Meaning I do not like to kvetch about them in my blog.
Or in my life, for that matter.
Last week, weather patterns seemed to churn, resulting in a hurricane of jackasses headed my way.
There was the jackass on Twitter, who wanted to publicly scold me for accidentally including her in a communication meant for someone else. Oh yes, half a dozen tweets and a full 12 hours later, she was still at it, sure I was spamming her. I ignored most of it but her vitriol and self-righteousness got to me in a way it normally would not have. I have to wonder if she would be so intolerable in person. Perhaps she really is that miserable in real life. Or, maybe she is just another online bully, who uses the Internet ether as a buffer for her aggression.
There was the woman in traffic who insisted on going five miles below the speed limit on a two-lane road, making me late for a meeting. When the person behind me could take it no longer and passed her, she made sure to cut him off at the traffic light. In the process, she caused about 25 cars miss their green light by blocking opposing traffic. Did I mention it was rush hour and we were all trying to get to work?
Let’s see—then there was the guy who was hawking more blog followers. The more I questioned him on his system, the more I realized this was just another scheme.
Many bloggers and tweeters want pure volume. They want a “follow” regardless of whether that person looks at their content regularly or not. It’s a pure numbers game. Not really my style.
I actually blog because I’m a writer. I have something to say. And hopefully it strikes a chord. I’m happier with 2,000 followers that read regularly than 20,000 in name only. I’m unusual in the online world, though. And plenty of people are willing to take money to perpetuate this numbers game, regardless of how much noise it contributes to the blogosphere. This guy was one of them.
Say it with me now: jackass.
I’d love to throw a couple more at you, but telling you the stories would hurt people I love, so I’ll stop here. Suffice it to say, I was feeling cynical. Losing my faith in humanity. In the basic values of kindness and decency I try to teach my kids.
Normally, the jackasses do not get me down. But some weeks, I’m tired. My boys may be acting up. I may have gained five pounds. A friend may have gotten a bad diagnosis.
No matter the reason, my usual jackass armor wasn’t working last week.
My antidote? My world got temporarily smaller. I stopped trying so damn hard to be all THAT and more. I just let myself be and dealt with the immediate tasks at hand. No planning for my financial future. No mapping out my career plan. No trying to be anything other than what I am, incomplete as it is, at this very moment.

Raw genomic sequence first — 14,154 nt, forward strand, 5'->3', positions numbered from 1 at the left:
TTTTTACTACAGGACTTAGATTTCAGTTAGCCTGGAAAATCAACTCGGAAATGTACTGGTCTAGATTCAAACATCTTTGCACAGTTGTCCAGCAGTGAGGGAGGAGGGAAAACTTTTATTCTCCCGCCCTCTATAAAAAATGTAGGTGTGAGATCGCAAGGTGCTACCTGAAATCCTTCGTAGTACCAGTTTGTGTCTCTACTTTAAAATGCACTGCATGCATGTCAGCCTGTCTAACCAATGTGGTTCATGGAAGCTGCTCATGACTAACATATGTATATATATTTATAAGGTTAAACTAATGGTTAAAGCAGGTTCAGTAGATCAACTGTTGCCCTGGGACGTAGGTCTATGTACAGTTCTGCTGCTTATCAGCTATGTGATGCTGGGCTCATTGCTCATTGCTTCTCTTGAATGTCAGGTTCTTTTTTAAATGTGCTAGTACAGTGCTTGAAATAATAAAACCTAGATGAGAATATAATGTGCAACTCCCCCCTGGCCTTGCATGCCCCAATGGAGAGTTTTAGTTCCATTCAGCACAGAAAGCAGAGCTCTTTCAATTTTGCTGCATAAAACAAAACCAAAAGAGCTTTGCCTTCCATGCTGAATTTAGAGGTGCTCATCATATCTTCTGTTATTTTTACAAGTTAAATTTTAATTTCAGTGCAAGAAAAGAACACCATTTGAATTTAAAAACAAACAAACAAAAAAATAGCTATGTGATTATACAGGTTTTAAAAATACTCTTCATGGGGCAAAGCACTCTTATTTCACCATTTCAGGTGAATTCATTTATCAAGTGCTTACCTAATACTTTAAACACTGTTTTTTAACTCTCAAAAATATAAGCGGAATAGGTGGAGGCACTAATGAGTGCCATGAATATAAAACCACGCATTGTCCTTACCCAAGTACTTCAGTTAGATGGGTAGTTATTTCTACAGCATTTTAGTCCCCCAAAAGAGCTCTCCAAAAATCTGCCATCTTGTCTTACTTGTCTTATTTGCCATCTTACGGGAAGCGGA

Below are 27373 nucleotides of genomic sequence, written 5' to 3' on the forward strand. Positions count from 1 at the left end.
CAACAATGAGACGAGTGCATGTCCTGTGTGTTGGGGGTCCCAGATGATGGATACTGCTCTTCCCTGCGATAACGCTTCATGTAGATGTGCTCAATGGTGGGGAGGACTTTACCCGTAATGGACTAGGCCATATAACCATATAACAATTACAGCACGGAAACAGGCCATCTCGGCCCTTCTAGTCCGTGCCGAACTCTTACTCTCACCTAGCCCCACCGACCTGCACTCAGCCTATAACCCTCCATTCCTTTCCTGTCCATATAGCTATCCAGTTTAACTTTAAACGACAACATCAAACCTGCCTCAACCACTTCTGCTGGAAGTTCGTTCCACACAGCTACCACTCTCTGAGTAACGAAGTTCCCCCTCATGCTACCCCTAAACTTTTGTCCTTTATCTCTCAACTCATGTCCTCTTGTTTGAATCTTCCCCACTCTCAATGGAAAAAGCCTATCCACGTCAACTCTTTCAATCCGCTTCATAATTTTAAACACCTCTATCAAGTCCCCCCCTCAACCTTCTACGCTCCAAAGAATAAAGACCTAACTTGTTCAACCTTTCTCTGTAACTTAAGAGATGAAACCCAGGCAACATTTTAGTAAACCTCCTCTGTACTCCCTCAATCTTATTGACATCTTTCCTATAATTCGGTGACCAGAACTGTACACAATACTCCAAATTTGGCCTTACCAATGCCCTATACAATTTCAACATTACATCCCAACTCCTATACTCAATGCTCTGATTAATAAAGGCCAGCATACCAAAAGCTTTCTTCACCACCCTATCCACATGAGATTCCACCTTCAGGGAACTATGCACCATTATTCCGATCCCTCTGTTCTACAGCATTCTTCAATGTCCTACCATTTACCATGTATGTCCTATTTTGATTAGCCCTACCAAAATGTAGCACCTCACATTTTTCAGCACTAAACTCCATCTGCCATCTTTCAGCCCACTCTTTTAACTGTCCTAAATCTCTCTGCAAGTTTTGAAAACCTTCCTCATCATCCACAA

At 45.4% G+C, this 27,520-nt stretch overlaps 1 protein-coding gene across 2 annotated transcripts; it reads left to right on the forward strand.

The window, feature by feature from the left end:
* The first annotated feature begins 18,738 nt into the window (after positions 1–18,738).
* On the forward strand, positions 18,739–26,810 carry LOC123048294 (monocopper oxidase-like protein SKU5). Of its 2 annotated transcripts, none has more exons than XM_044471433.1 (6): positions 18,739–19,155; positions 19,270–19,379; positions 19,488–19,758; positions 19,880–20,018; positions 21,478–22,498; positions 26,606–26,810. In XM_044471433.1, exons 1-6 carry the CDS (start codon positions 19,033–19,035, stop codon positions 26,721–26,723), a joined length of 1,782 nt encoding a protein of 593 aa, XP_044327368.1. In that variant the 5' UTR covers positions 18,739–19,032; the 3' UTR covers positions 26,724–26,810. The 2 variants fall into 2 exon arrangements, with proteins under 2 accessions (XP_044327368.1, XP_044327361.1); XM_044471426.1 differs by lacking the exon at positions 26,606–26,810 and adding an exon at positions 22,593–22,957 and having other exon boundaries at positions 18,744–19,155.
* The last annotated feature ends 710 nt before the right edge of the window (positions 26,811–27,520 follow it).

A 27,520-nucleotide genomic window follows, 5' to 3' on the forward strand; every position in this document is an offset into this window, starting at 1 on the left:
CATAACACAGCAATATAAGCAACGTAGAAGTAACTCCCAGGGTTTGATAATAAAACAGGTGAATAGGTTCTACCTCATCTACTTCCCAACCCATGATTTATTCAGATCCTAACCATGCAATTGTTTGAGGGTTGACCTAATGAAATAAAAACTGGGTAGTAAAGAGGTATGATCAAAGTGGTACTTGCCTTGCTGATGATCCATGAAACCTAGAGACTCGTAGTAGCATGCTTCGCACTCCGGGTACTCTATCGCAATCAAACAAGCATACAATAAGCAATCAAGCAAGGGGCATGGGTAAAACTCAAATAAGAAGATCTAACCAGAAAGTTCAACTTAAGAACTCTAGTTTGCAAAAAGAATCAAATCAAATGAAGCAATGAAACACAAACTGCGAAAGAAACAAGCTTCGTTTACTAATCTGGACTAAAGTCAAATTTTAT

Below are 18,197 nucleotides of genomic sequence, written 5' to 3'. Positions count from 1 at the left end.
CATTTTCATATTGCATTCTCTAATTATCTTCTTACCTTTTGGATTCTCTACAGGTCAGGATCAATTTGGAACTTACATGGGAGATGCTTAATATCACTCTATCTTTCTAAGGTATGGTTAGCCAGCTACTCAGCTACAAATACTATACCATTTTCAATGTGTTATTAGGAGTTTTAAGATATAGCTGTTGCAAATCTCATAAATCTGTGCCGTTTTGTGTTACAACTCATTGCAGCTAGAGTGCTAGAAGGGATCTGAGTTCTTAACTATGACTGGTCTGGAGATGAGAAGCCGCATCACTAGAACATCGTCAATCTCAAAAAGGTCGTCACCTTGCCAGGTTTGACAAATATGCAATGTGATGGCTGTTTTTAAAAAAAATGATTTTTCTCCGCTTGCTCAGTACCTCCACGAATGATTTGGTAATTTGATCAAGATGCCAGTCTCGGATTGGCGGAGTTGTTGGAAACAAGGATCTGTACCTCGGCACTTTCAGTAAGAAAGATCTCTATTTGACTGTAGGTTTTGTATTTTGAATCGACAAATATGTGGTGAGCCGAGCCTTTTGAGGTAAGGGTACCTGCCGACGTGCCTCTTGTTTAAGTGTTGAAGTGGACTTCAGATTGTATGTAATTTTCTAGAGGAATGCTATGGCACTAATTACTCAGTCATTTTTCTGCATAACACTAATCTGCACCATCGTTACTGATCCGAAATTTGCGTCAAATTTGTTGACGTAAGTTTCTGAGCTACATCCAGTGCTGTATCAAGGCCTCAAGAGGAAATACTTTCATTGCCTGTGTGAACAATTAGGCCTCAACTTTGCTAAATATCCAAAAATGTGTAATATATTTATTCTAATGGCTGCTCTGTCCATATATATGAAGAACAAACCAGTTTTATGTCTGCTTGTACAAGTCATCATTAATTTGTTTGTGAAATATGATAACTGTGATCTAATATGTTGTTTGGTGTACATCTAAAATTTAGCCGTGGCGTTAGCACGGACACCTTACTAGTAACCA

What did that look like?
I shut off the computer—completely. I exited that crazy online world we all spend far too much time in for the saner world of ten-year-old boys. My son had friends over. I cooked and baked and generally played den mother. He went to sleep with a smile on his face, saying, “Mom, this was just the best day. Thank you.” Which put a smile on my face.
I stopped trying to write my usual second blog entry of the week. The screaming meanies that had invaded my mind weren’t exactly conducive to good writing. I have a couple of bad drafts I’ll get to at a later date, but they weren’t fit for public consumption.
I told Gretchen Rubin to stick it. Politely and in my own head, of course. Her Happiness Project book, with all its ambition around making life happy and perfect, did not sit well with me this weekend. I read nothing that might improve my sweet self and loved it.
I toasted myself with a glass of champagne, celebrating–yes, celebrating–that I’m at times imperfect, irrational and a biyatch. I prefer to think of it as superbly human. Aren’t we all?
Oddly enough, when I gave up striving—trying to explain my mistake to an irrational bully, to continue to strive for an unattainable ideal of happiness, to get my fellow drivers to act sanely—the world came back into focus and order. At least my small corner of it did. My kitchen got cleaned. Home-cooked meals were served. The lawn got mowed—and as an added bonus, my neighbor invited us over for burgers on the grill after the grass was cut.
Somehow, through focusing on the moment and the small tasks in front of me, my sanity was restored. This week, I am sure the world is still rife with jackasses. But I realize again that it’s also rife with kind, sane people like my neighbor.
And the quote that I now have taped on my bathroom mirror?
“Don’t try to win over the haters. You’re not a jackass whisperer.” Thanks, Brene Brown. This quote, along with a whirlwind of kitchen activity and a loooong bubble bath, saved me from another jackass-laden week.
Amen to that.
There will be no more weeks devoted to jackasses. They’ll be lucky to get five minutes of my time from here on in.
Here’s to a jackass-free day for you and me, friend. And if for any reason that wish does not materialize, I have three quarters of a bottle of champagne in my refrigerator. And a great big bathtub.
Now that’s jackass armor if I’ve ever seen it.